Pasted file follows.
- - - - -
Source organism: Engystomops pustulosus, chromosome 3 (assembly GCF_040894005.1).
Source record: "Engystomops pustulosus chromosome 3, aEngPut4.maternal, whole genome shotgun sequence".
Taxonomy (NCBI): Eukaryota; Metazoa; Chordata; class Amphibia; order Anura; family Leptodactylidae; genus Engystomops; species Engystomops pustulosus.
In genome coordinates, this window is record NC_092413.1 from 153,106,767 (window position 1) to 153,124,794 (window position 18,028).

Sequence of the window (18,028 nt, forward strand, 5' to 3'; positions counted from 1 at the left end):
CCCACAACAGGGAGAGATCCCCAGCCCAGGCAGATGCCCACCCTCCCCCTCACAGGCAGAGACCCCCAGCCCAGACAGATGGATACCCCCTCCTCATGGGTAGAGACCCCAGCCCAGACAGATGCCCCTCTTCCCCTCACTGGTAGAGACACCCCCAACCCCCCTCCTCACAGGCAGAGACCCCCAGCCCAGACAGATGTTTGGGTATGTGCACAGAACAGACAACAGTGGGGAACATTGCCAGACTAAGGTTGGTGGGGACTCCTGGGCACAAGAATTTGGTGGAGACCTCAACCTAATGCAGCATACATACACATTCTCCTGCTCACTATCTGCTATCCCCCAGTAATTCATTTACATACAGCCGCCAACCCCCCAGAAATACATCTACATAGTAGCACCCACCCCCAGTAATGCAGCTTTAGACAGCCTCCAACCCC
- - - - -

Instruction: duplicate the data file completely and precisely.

Source organism: Engystomops pustulosus, chromosome 3 (assembly GCF_040894005.1).
Source record: "Engystomops pustulosus chromosome 3, aEngPut4.maternal, whole genome shotgun sequence".
Taxonomy (NCBI): Eukaryota; Metazoa; Chordata; class Amphibia; order Anura; family Leptodactylidae; genus Engystomops; species Engystomops pustulosus.
In genome coordinates, this window is record NC_092413.1 from 153,106,767 (window position 1) to 153,124,794 (window position 18,028).

Sequence of the window (18,028 nt, forward strand, 5' to 3'; positions counted from 1 at the left end):
CCCACAACAGGGAGAGATCCCCAGCCCAGGCAGATGCCCACCCTCCCCCTCACAGGCAGAGACCCCCAGCCCAGACAGATGGATACCCCCTCCTCATGGGTAGAGACCCCAGCCCAGACAGATGCCCCTCTTCCCCTCACTGGTAGAGACACCCCCAACCCCCCTCCTCACAGGCAGAGACCCCCAGCCCAGACAGATGTTTGGGTATGTGCACAGAACAGACAACAGTGGGGAACATTGCCAGACTAAGGTTGGTGGGGACTCCTGGGCACAAGAATTTGGTGGAGACCTCAACCTAATGCAGCATACATACACATTCTCCTGCTCACTATCTGCTATCCCCCAGTAATTCATTTACATACAGCCGCCAACCCCCCAGAAATACATCTACATAGTAGCACCCACCCCCAGTAATGCAGCTTTAGACAGCCTCCAACCCC